Domino Lives On Through Good Night Shirt

Domino Lives On Through Good Night Shirt
Photo: Skip Dickstein
Good Night Shirt

When Sonny Via’s Good Night Shirt galloped away from his rivals in the final stretch of the Grand National Hurdle Stakes (NSA-I) at Far Hills, he virtually guaranteed himself a second consecutive Eclipse Award as champion steeplechaser. He also wrote one more chapter into the ongoing saga that is the Domino male line. Scarcely ever more than one good stallion away from extinction in the last 50 years, the Domino line has nonetheless persevered with success disproportionate to its numbers.

Domino himself was a portent of things to come. A great sprinter-miler who won 19 of 25 starts and was only once defeated at distances of a mile or less, he died at age 6 after siring just 19 named foals, only four of which were intact males. Yet of those four, two were successful sires: Disguise, whose best runners were the twice-champion filly Maskette and the grand sprinter Iron Mask (a gelding), and Commando, winner of the 1901 Belmont Stakes.

Like Domino, Commando proved short-lived, and he sired only 27 foals before his premature death. But three of his sons became important sires: the highly inbred Ultimus (out of Domino’s daughter Running Stream), sire of 1928 leading sire High Time and the good stallion Stimulus; 1907 Belmont Stakes winner Peter Pan, whose male line continued through the mid-20th Century thanks to such horses as Equipoise, Spy Song, and Bimelech; and unbeaten Colin, through whom the modern branch of Domino’s line descends.

The fact that Colin played any role in perpetuating a sire line is itself remarkable, as he was subfertile and sired only 83 foals during a long stud career. Further, unlike Domino and Commando, he was not able to sire an outstanding racehorse among his sons. Nonetheless, Colin’s son Neddie sired Good Goods, whose son Alsab was a champion at 2 and 3 in 1941 and 1942, respectively. Alsab, in turn, sired Armageddon, whose son Battle Joined became the sire of 1971 Horse of the Year Ack Ack. Ack Ack carried the line through the remaining part of the 20th Century by siring 1994 leading sire Broad Brush, who has been pensioned since 2004 but has several sons active in stud service.

Concern played a major role in making Broad Brush the leading sire of 1994 by winning that year’s Breeders’ Cup Classic (gr. I). However, he was handicapped as a sire prospect by his small size (under 15.3 hands), his late-running style, and a pedigree that was solid enough in terms of racing quality but far from fashionable. At the time of Concern’s retirement, Broad Brush had not established any reputation as a sire of sires, and today, Include   seems to be the only son of Broad Brush with any real chance of maintaining the male line in North America. (Another Broad Brush son, grade I winner Mongoose, was recently exported to Peru; it remains to be seen whether he will prove a success in South America. Additionally, grade III winner Maybry’s Boy entered stud in New York in 2008.)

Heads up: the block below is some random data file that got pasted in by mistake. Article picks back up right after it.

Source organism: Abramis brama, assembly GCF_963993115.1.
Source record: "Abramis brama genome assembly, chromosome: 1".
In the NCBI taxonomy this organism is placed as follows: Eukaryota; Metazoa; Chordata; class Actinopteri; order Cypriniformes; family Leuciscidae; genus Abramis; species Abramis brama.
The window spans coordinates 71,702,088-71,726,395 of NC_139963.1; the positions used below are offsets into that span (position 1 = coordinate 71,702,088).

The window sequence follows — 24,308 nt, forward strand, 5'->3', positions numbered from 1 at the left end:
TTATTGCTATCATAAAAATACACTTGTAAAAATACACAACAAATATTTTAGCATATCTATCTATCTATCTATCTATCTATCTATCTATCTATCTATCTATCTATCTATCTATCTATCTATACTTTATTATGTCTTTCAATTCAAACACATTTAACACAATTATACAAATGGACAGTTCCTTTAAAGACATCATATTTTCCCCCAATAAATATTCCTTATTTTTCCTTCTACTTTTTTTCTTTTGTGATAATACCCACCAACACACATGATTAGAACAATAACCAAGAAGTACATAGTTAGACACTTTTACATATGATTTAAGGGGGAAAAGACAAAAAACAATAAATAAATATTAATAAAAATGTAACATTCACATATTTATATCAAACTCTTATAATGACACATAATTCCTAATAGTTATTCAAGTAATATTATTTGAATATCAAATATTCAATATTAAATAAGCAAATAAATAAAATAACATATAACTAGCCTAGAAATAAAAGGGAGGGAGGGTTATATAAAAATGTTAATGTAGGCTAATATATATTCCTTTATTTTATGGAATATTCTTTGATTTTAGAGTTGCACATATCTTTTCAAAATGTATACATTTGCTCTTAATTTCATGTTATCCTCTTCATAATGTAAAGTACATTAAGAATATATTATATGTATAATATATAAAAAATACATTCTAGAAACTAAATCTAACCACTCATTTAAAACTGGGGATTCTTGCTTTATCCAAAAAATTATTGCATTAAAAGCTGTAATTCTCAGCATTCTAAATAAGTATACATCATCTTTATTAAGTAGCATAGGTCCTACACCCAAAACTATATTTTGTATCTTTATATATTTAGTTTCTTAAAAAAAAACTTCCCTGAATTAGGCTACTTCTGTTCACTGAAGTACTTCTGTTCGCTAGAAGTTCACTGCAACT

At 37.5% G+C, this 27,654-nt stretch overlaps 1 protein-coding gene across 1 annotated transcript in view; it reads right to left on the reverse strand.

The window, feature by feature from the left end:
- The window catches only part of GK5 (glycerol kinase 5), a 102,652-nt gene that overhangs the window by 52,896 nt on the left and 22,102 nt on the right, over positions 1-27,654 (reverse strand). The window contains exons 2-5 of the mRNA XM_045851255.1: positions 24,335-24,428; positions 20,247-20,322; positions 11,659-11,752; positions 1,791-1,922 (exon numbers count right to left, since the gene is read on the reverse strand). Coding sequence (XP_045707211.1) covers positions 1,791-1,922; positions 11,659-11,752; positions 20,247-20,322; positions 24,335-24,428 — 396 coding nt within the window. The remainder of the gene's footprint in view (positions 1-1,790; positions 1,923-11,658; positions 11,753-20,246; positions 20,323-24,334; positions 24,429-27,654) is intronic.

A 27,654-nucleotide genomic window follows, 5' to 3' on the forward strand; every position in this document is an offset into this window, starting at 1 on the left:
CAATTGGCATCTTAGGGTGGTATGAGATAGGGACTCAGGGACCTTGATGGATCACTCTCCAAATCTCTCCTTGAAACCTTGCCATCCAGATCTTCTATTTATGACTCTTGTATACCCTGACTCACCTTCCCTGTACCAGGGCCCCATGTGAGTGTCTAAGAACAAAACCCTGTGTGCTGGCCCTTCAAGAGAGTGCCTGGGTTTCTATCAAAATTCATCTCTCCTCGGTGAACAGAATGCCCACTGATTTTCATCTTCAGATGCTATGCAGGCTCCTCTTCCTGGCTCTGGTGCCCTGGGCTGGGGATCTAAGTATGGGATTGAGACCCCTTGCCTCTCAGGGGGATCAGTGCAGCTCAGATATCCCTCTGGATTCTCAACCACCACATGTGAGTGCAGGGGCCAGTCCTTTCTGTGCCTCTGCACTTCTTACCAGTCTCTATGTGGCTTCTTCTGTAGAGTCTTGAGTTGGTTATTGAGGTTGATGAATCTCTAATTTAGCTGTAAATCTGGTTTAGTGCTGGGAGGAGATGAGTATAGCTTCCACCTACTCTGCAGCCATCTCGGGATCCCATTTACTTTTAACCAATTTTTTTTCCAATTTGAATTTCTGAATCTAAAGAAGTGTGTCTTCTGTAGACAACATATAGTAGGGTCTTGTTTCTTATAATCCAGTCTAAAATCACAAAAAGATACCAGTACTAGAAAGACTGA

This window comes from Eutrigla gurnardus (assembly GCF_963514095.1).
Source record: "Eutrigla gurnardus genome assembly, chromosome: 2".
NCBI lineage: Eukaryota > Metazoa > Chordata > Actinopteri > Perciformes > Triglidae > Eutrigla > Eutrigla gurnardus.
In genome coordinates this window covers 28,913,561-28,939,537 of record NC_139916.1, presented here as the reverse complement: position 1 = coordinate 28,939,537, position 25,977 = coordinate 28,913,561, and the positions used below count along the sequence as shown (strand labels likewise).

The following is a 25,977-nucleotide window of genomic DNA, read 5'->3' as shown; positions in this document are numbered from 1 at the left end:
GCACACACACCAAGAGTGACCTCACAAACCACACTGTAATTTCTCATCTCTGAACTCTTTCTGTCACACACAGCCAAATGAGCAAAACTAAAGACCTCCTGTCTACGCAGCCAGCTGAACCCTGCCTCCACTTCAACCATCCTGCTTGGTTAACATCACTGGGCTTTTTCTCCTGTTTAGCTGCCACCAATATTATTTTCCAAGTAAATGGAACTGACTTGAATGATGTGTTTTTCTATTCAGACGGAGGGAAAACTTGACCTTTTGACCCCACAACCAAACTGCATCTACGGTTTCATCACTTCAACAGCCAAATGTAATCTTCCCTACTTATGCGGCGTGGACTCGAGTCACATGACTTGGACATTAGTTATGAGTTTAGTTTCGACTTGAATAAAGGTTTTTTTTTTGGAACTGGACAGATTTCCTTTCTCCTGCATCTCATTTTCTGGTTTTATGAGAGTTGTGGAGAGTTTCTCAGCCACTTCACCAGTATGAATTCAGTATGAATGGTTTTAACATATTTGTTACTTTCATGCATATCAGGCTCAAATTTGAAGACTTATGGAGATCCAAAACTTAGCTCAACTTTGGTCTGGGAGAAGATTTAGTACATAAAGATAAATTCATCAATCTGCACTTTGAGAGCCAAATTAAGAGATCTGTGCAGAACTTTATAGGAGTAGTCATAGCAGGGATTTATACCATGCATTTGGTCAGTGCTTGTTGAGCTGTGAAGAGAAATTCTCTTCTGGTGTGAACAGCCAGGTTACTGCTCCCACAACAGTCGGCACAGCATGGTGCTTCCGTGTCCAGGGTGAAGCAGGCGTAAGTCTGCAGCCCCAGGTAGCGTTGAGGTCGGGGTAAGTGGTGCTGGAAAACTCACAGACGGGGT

Concern’s female family has not been noted for sire production either, although it has produced some good racehorses prior to Concern. His dam, Fara’s Team, won the 1988 Test Stakes (gr. I) and came from a family that had produced Brazilian champion sprinter Mr. McCartney, but she was sired by the relatively unknown multiple grade II winner Tunerup, a son of 1970 American Derby winner The Pruner (by Herbager), and was produced from Specialization, whose sire, the Raise a Native horse Princely Native, was another modest stallion. The dam of Specialization, Special Vintage, was, in turn, sired by Specialmante, a well-bred failure as a racehorse but a fairly good sire for Fred Hooper in Florida. This was not the kind of lineage that would help promote a young stallion, and after failing to impress breeders during eight seasons in Maryland, Concern moved to Oklahoma in 2004. He currently stands at the Oklahoma Equine Hospital in Washington, OK.

Before Concern departed Maryland, however, Dr. and Mrs. Thomas Bowman took the opportunity to send their mare Hot Story to him for the mating that resulted in Good Night Shirt. A stakes-placed daughter of the good Mid-Atlantic regional sire Two Punch (by Mr. Prospector), Hot Story has produced four other winners, including a multiple stakes-placed 3-year-old Lion Hearted filly. Hot Story herself is arguably the best runner produced by her dam, the stakes-winning T. V. Commercial mare Media Girl. Media Girl is, in turn, out of Biava (by 1973 Canadian Horse of the Year Kennedy Road), a stakes-placed half-sister to the minor stakes winner Crumbs (by Bagdad). The family traces back to the Teddy mare Tedmelia, dam of 1950 Travers Stakes winner and Belmont Stakes runner-up Lights Up, and a full sister to Sun Teddy, ancestor of the modern American branch of the Teddy male line that survives today through sons and grandsons of 1967 Horse of the Year Damascus.

As a steeplechaser, Good Night Shirt would be a most unlikely source to continue the Domino male line even if he were not a gelding. Nonetheless, he has added another set of laurels to a male line that has gathered plenty despite its small numbers. One can only hope that he is not the swan song for this old American line.

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